Poder judicial, south of Dublin, is a remote and isolated enclave of rural, rough-and-tumble Irish.
But it’s not the only one.
In the north, there’s another small enclave in the county of Meath that’s been described by some as a “mini-Castle.”
The story of the Meath Castle is a complicated one.
It’s also a story of Irish history, and the history of the area around it.
In the 1600s, Meath was home to a small settlement known as O’Connell’s.
This was the largest Irish community in the UK at the time.
The O’Connors moved to Meath from Scotland, and over the years many of them built up a large and prosperous settlement.
The Meath community was very much in the middle of the Irish population.
The area was known for its wealth, its industry, its agriculture and its population.
By the time of the Wars of Independence, Meaths wealth had reached a point where the Meaths town hall was built to accommodate the large number of immigrants that arrived during the war.
Eventually, Meathy Castle became a centre for the trade of goods between Ireland and Scotland, especially as the economic situation worsened in the late 18th century.
For centuries, the castle was a key location in the region.
It was used for ceremonial purposes, as well as being the location for many other important meetings, festivals and events.
It also provided a home for some of the more obscure, and often forgotten, of the local people.
This history is one of the most significant and fascinating parts of the castle’s history.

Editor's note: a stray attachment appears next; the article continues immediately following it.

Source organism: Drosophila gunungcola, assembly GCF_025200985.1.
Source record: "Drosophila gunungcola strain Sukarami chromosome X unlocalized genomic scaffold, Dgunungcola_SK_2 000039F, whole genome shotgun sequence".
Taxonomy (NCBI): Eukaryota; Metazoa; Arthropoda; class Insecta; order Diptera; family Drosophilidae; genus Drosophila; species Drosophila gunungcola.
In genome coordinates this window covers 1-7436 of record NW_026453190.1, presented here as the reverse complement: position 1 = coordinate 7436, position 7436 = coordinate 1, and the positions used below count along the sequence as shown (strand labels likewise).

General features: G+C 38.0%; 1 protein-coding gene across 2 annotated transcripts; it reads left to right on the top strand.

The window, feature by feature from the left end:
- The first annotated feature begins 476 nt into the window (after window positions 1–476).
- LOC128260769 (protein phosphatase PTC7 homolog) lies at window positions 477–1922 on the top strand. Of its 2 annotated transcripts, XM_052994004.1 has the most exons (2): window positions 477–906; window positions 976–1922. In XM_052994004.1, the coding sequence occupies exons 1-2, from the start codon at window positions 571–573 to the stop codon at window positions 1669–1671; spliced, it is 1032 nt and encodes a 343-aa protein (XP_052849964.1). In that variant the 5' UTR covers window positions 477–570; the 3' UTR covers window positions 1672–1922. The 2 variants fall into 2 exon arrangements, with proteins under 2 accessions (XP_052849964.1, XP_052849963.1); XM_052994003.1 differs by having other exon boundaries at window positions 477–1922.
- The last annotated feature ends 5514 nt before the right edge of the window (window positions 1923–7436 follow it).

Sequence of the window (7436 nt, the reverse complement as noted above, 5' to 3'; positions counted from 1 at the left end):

It includes the names of the original inhabitants, their names, their families and their lives.
The castle was originally the home of the Earl of Derry, and his son, James.
James Derry was a prominent figure in Meath during the 18th and 19th centuries, and was a member of the parliament for the Meathy constituency of Meathy.
He had two daughters, Mary and Mary Ellen.
He and his wife were known to visit the castle, and he used it for his weddings.
In 1836, James Derry died in a car crash.
Mary Ellen married John McConaghy, and they had a son, John, who later became a councillor for the area.
They moved to Poder, but Mary Ellen eventually died in 1856.
John and Mary went on to have two daughters and two sons, John and William.
John was a politician and a barrister.
He died in 1861.
William, a lawyer, married the widow of one of their sons.
William and his daughter lived in a cottage in the hills of the county.
They were both known to be very generous.
It is thought that William’s widow, Mary Ellen, had her own children.
William had many affairs and affairs with other women, and had a number of affairs with his sister, Mary, and a number with his mother.
It is said that William also had many lovers, some of whom were women he had been romantically involved with before marrying.
One of the things that’s really interesting about the history surrounding Meath is that it’s also one of those places that’s still very much under-recorded.
There is, of course, a wealth of other evidence that’s also been preserved.
During the 20th century, a series of studies have been undertaken to try and piece together the history behind the castle.
Meath Castle: The Castle, published by Dublin University Press, has recently come out, and it’s one of my favourites.
This book, written by the author and published by the university, goes back over several hundred years, and covers many different aspects of the story, and focuses on the castle itself.
The book has been praised for its research, and because of its size and scope it really is a very detailed and detailed look at the castle and its history.
I’m particularly looking forward to the next book, due out in 2017, which is entitled The Meath Town Hall, and I know I’m going to be able to dig a bit deeper into the castle when I finish reading it.